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Old Aug 20, 2009, 05:41 PM
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USA
Joined Sep 2003
967 Posts
Thank you.

You've done more to define your lack of understanding of the SS 2.4GHz process(es) than I could ever have elicited. Whether it be DSSS or FHSS.
No further comments from me will be necessary.

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Release after release after release after release. All to address shortcomings in product line that was rushed into production to maintain market leader status.

Bind & Fly? Another 'reason' to choose Horizon product. Just disposable trash that makes a killing on margin.

Watch JR defect and Horizon / Spectrum spin the news any way possible to keep customers calm...

JR has developed a Freq-hopping 2.4 protocol and WILL go that way; just watch. Sure they'll say it's for a 'foreign market' or some other damage control BS but it'll happen.

Why?!?!

Because Spektrum air DSS was always a half-baked product that was not ready for primetime.

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Old Aug 20, 2009, 06:27 PM
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richard hanson's Avatar
United States, UT, Salt Lake City
Joined Oct 2007
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Quote:
Originally Posted by FrogChief
Good post Adrian:



Seems he'll latch onto anything that confirms his views...

Doesn't matter that us sailplane guys regularly range out further than most and need 110% performance from our gear. We're HARD on our gear and find weakness very quickly.

One good reason why Spektrum released the 'carbon fuselage' AR6250 Rx, because they were caught with their pants down.

Release after release after release after release. All to address shortcomings in product line that was rushed into production to maintain market leader status.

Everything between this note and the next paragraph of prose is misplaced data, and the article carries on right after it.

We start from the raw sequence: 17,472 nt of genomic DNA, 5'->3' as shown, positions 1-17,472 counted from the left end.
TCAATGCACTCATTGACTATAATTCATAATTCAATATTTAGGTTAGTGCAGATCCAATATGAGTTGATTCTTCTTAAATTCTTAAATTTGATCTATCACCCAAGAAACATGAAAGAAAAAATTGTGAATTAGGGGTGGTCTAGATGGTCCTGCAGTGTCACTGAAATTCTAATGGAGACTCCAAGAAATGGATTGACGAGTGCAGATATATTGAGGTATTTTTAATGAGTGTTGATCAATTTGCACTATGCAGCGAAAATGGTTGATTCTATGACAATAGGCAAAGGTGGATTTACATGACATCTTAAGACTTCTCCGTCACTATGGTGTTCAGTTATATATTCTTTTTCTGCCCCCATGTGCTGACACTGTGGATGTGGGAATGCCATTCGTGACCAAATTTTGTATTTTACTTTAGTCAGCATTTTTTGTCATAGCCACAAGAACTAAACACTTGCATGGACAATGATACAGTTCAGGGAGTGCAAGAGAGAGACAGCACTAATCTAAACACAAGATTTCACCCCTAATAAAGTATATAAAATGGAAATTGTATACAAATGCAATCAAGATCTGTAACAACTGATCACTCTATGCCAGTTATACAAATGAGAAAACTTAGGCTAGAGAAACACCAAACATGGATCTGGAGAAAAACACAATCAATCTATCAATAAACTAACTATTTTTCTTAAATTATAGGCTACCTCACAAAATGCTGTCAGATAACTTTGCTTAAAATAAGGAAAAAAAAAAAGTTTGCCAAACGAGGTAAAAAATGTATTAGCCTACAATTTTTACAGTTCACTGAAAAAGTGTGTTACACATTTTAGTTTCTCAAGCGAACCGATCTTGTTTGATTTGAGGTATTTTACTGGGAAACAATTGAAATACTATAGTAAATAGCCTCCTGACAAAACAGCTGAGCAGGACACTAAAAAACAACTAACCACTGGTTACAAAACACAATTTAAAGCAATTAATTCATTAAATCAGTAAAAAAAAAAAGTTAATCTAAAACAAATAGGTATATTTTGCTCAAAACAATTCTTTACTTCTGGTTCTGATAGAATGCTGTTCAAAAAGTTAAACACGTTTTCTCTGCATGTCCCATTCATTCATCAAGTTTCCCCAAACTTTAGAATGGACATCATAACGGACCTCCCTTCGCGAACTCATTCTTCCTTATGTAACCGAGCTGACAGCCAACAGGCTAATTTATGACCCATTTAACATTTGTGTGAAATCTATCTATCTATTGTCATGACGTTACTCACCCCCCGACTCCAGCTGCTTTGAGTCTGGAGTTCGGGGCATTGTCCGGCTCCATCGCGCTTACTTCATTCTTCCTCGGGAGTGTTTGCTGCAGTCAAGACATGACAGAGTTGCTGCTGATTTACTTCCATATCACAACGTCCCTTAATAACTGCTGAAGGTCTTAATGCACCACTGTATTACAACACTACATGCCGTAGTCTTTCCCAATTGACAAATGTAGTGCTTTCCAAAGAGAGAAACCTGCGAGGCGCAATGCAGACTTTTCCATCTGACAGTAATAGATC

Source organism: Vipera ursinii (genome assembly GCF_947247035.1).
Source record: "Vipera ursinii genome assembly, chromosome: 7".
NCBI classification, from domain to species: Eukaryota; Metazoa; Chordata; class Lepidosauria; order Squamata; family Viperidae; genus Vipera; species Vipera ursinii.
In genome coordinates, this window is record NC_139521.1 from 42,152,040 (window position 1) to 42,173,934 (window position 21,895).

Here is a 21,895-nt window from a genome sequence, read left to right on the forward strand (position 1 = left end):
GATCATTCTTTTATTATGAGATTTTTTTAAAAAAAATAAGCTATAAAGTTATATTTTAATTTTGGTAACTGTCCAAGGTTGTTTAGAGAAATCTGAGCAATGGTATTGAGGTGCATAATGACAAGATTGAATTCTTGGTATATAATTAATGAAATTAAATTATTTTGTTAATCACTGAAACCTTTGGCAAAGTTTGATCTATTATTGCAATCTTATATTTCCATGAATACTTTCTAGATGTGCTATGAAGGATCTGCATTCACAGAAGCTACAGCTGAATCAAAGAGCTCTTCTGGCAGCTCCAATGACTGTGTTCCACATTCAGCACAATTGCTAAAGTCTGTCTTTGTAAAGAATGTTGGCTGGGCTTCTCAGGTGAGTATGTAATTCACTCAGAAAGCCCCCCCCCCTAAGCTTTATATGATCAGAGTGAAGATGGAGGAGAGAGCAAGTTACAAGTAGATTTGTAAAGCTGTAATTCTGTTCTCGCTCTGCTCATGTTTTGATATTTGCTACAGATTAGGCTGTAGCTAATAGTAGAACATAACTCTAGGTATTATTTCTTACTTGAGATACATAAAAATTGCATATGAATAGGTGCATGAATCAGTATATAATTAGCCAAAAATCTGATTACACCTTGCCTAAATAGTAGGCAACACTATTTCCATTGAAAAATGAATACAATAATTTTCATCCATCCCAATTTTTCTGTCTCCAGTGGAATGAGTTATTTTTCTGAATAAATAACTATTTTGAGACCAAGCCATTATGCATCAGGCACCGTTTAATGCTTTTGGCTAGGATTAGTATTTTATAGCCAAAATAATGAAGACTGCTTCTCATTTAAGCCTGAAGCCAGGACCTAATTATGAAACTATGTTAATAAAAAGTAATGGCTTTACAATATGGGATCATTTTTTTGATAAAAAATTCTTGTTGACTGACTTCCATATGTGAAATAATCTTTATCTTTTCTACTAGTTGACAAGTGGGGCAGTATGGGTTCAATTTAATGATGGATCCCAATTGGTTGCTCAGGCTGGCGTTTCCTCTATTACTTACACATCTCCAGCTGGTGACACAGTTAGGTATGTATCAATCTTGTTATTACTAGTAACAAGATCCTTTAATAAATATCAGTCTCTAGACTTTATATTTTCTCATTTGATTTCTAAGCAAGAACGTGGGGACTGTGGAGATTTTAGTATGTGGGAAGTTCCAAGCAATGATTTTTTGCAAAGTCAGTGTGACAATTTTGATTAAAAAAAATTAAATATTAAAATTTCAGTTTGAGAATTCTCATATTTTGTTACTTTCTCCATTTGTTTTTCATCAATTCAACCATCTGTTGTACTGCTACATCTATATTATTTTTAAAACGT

Bind & Fly? Another 'reason' to choose Horizon product. Just disposable trash that makes a killing on margin.

Watch JR defect and Horizon / Spectrum spin the news any way possible to keep customers calm...

JR has developed a Freq-hopping 2.4 protocol and WILL go that way; just watch. Sure they'll say it's for a 'foreign market' or some other damage control BS but it'll happen.

Why?!?!

Because Spektrum air DSS was always a half-baked product that was not ready for primetime.

At least thats the way some see it...
Spoken like a true expert on being half baked.
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Old Aug 20, 2009, 06:40 PM
Registered User
USA, CA, Merced
Joined Dec 2007
504 Posts
jebus guys, can you all tone down the vitriol a notch or 5?
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Old Sep 06, 2009, 04:28 PM
petrol head
queensland australia
Joined Sep 2007
32 Posts
howdy same post as another thread

as you know my faser punched in due to lock out not bad air or pilot error, but it could have been anything else eg switch, battery, rx position, im going with the faser on rx orientation, i now know it was a bit Sus in that plane, my fault >

it was cramped in and i wasn't real happy with the way i positioned the aerials, it was a AR7000, i have now bought a AR9300 and will buy another one for my xperience pro.

i have had a few lockouts with my foamies, 4 cell eneloop batteries, good switch system, but there is better to which i might change to, but i think the main reason for lock outs with my foamies is the aerial is all on one plane in the wing, AR500.

i have never and i say never , touch wood had a lock out with any of my electric planes ;D ;D, may be because it's lipo?????
or a better connection for the power????? constant voltage?????
my electric use AR7000

when my skua was doing thermal turns all on its own at about 200 feet(lock out) i turned the tx off and it then immediately went into a dive and punched in, why did it respond to no tx but wouldn't respond to my tx imputs???????????? :-/

im not here for a debate i just want to tell you what has happend to me

regards nick
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Old Sep 06, 2009, 05:27 PM
The reviewer
XJet's Avatar
Tokoroa
Joined Mar 2004
3,827 Posts
Quote:
Originally Posted by bluezuki
i have had a few lockouts with my foamies, 4 cell eneloop batteries, good switch system,
It is *not* good practice to use 4-cells with *any* 2.4GHz radio, especially Spektrum, which has a higher reboot voltage than most.

You really should use 5-cells or a 2S A123.
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Old Sep 06, 2009, 06:08 PM
slow but inefficient
Ron Williams's Avatar
Riverhead NY USA
Joined Dec 2000